F. Anshen, 'Morphology and Lexical Semantics' by B. Levin
and M. Rappaport-Hovav and 'Morphology and Pragmatics' by
F. Kiefer. In this part various aspects of the relationship
between morphology and other components / (sub)systems of
language are examined in detail.

Part III is called 'Theoretical Issues' and it contains the
following contributions: 'Prosodic Morphology' by J.
McCarthy and A. Prince, 'Word Syntax' by J. Toman,
'Paradigmatic Structure: Inflectional Paradigms and
Morphological Classes' by Carstairs-McCarthy and R.
Sproat's 'Morphology as Component or Module: Mapping
Principle Approaches'. As is obvious, the chapters in this
part each discuss a number of theoretical issues and
approaches to morphological research.

Part IV, 'Morphology in a Wider Setting', is a collection
of contributions on the relationship or interaction of
(theoretical) morphology with other disciplines in the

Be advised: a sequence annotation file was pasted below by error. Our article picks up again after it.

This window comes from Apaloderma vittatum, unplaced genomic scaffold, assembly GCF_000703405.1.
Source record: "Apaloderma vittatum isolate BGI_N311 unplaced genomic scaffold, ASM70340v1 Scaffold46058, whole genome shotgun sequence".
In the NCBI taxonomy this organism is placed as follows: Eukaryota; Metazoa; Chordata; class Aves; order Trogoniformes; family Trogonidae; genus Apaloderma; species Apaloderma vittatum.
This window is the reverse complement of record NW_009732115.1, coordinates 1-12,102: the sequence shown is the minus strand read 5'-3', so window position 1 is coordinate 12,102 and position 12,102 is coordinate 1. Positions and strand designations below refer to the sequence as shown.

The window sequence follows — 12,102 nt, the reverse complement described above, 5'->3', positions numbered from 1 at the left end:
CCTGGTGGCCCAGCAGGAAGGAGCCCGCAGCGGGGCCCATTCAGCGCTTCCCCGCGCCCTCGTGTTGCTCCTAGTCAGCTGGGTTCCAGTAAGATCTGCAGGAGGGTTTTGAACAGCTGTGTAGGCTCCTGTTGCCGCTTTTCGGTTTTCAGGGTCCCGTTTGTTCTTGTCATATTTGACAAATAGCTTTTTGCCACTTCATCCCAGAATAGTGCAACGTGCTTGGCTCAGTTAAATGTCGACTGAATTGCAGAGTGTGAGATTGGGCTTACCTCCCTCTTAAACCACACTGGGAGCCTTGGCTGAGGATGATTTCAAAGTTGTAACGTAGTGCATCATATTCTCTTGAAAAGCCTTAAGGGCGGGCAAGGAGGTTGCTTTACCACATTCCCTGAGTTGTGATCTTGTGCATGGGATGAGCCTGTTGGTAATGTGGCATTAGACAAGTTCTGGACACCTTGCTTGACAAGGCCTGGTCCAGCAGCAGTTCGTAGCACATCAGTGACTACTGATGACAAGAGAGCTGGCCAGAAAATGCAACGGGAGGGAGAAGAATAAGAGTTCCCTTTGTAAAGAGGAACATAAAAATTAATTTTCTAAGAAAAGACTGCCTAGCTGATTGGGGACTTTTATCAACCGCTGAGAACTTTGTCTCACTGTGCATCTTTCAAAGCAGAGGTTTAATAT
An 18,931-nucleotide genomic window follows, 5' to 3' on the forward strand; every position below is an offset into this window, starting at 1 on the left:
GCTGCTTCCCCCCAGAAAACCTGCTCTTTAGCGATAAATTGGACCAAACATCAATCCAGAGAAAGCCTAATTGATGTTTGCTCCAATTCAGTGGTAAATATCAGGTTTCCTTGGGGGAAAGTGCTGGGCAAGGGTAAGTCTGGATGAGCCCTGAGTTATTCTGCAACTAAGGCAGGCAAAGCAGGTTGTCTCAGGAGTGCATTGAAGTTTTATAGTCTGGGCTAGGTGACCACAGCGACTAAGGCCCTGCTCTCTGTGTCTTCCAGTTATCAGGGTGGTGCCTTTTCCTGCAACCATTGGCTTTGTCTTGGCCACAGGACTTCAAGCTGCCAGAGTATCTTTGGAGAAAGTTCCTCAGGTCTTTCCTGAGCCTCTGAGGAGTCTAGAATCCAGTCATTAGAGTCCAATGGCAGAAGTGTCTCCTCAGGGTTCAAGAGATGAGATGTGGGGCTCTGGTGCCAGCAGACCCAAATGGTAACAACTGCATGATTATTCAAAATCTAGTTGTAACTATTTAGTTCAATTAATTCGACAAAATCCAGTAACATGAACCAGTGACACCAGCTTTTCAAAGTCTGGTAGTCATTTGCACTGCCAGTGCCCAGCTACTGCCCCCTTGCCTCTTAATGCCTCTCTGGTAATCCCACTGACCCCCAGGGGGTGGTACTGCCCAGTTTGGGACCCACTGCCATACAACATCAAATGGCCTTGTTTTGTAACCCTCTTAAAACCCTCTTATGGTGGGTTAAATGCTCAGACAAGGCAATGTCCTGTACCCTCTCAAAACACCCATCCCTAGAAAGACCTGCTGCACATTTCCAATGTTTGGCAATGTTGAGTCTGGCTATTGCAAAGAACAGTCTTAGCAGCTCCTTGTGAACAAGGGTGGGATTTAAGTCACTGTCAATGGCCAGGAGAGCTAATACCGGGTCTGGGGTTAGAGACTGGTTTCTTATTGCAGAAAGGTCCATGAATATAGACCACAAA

wider context of Linguistics and Cognitive Science. B.
Joseph's 'Diachronic Morphology' is about 'morphology in
historical linguistics', E. Clark discusses 'Morphology in
Language Acquisition', W. Badecker and A. Caramazza review
what acquired language disorders may reveal about
morphology in 'Morphology and Aphasia'. Psycholinguistics
in the narrower sense (the study of language processing) is
covered by J. McQueen and A. Cutler's 'Morphology in Word
recognition' (perception) and J.-P. Stemberger's
'Morphology in Language Production with Special Reference
to Connectionism'.

Finally, Part V contains a number of 'Morphological
Sketches of Individual Languages'; these are: Archi (by A.
E. Kibrik), Celtic (by J. Fife and G. King), Chichewa (by
S. Mchombo), Chukchee (by I. Muravyova), Hua (by J.
Haiman), Malagasy (by E. Keenan and M. Polinsky), Qafar (by
R. Hayward), Slave (by K. Rice), Wari' (by D. Everett) and
Warumungu (by J. Simpson).

EVALUATION
The edition reviewed here is the paperback version (2001)
of the original edition (1998). It appears to be the case
that apart from the format and, naturally, the price, there
are no other differences between the texts of the 1998 and